As Frank Costanza once said: ‘You want it? You got it!’ Four more movie reviews to continue my Start of Year DVD Blitz. I predict there will probably be one more after this. Maybe two. Or three.
Beautiful Kate (2009)
If Animal Kingdom was 2010’s best Aussie film, then Beautiful Kate was most probably the cream of the 2009 crop of Australian cinema.
In many ways, this was a typical Aussie film — low budget, set in the outback, sad and depressing. But for some reason I was really affected by the emotions of this splendid movie directed by Rachel Ward.
It’s based on an American story by Newton Thornburg but adapted to Australian conditions, and tells the story of Ned (Ben Mendelsohn), a writer to returns home with his young girlfriend (Maeve Dermody) to his dying father (Bryan Brown) and younger sister (Rachel Griffiths). Ned’s past his replayed through various flashbacks, most of which revolve around his twin sister Kate (Sophie Lowe) and their tragic youth.
This was the type of film that, perhaps as recent as two or three years ago, I might have scoffed at as another boring old Aussie flick. But I was never bored with Beautiful Kate. Because it deals with taboo subjects and has a lot of powerful scenes, I found myself engrossed. A few sequences towards the end may have overstepped the mark, but this was still a small triumph.
4.25 stars out of 5
Paul Bettany is fast becoming one of my favourite actors, and Creation, in which he plays Charles Darwin, may be his best performance to date.
I’ve always been fascinated with the struggle between science and religion, and Creation is at the very heart of this battle, telling the story of how Darwin came about to write On the Origin of Species, one of the most important works ever written (for those who don’t know, it is considered the foundation of the theory of evolution).
I thought a film about writing a book would be rather dull, but boy was I wrong.
Little did I know, Darwin (a fellow Cambridge student — I remember walking past the house where he once lived) was once quite religious, and his wife and first cousin, Emma (played by Bettany’s real life wife Jennifer Connelly) was a deeply devout Christian. And so it was actually a gargantuan struggle for Darwin to write what he did.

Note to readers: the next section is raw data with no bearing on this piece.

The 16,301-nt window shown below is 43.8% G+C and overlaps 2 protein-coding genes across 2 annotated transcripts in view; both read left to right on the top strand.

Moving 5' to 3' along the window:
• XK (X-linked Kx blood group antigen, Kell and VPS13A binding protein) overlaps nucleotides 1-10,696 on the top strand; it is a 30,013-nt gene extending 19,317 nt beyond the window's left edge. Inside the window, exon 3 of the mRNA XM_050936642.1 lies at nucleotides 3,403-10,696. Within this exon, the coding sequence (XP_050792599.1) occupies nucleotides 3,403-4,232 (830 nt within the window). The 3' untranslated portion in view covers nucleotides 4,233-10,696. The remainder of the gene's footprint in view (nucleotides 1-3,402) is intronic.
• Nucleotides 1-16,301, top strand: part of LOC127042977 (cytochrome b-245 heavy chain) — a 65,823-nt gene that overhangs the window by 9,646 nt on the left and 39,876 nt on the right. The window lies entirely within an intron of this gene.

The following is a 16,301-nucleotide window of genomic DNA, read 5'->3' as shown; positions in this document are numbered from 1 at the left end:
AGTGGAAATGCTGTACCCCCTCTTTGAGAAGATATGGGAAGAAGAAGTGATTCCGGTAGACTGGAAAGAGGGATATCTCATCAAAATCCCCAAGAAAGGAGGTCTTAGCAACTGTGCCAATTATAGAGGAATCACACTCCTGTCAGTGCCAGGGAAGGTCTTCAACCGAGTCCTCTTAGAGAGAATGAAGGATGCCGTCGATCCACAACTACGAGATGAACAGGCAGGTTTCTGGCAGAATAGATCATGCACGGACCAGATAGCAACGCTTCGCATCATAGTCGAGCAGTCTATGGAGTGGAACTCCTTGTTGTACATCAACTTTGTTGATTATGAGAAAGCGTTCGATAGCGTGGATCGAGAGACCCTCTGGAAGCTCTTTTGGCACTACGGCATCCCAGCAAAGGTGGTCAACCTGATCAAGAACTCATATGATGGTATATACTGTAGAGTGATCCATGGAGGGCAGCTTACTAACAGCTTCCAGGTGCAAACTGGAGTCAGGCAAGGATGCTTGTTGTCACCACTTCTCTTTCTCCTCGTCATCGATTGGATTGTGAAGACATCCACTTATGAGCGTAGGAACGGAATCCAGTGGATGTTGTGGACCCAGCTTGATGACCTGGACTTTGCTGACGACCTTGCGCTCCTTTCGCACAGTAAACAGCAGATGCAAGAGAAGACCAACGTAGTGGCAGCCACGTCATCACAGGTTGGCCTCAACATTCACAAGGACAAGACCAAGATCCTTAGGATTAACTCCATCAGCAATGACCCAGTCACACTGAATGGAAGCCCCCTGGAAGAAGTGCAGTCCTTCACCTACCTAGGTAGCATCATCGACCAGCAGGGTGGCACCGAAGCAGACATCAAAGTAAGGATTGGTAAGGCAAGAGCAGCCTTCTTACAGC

Bettany’s marvellous performance drives this film from start to finish, and I was amazed how moved I was by his story and his relationship with his eldest daughter Annie. The narrative jumps around back and forth in time quite a bit, which was distracting at first (because I could only gauge the time through how much Bettany’s hairline had receded), but once I ot used to it I was completely captivated by this fascinating film. The final scene was perhaps a little contrived but it didn’t dampen the experience for me.
I know a lot of people were underwhelmed by this film, but not me. I loved it.
4.5 stars out of 5
Despicable Me (2010)
Universal’s first foray into CGI animated features was a success. I can’t believe I had almost zero interest in this film before, which utilises the vocal talents of Steve Carrell, Jason Segel, Russell Brand and Will Arnett. Perhaps it was the lack of promotion, but Despicable Me was every bit as good as, if not better than, Megamind, that other animated feature about a villain with a heart.
Despicable Me has a pretty familiar core — a bad guy who wants to be worse, but through a bunch of little orphans, becomes good. However, I loved the humour, which uses a combination of clever references to real life, slap stick and outrageous jokes. The kids are also very cute. Not much to dislike here, though I grant you that this will unlikely go down as one of the more memorable animated features.
Nonetheless, I had a great time with it. Not sure if it can challenge the other nominees in the best animated film category this year at the Golden Globes (Tangled, Toy Story 3, How to Train Your Dragon, The Illusionist) but it will sure give them a run for their money. Or at least it should, anyway.
4 stars out of 5
I was desperate to see this one (even though I’m not a huge fan of hard core rap) because I had always been fascinated by the Notorious BIG and that whole East Coast-West Coast feud thing with Tupac, which probably led to both their deaths. I finally got a chance to watch Notorious the other day and it was just okay — a biopic where the subject and story were absolutely fascinating but the film’s execution was somewhat lacking.
The life of Christopher Wallace, aka Notorious BIG, aka Biggie Smalls, is one of rags to riches that was ultimately cut short at the age of 24. The man was built like a barrel, but he was a rapping genius and had a way with the ladies. I got to see all of that, but I still didn’t really feel like I got the essence of the man. I’m not sure if it was the script or the performance of Jamal Woolard, but BIG never shone through, even though he narrated the freaking film. Perhaps it’s because he was portrayed as not a particularly likeable guy — a bit of a sleeze, a serial cheater and prone to outbursts of violence, especially towards women.
Interestingly, I thought the two most sympathetic characters in the whole film were Puff Daddy (played by Derek Luke) and BIG’s mother Voletta Wallace (Angela Bassett) — and as it turned out, they were both producers of the film.
For a biopic, 123 minutes is not especially long, but Notorious felt long. I did enjoy it because I was interested in the subject and his life, but this was a film that could have been so much better.
3.25 stars out of 5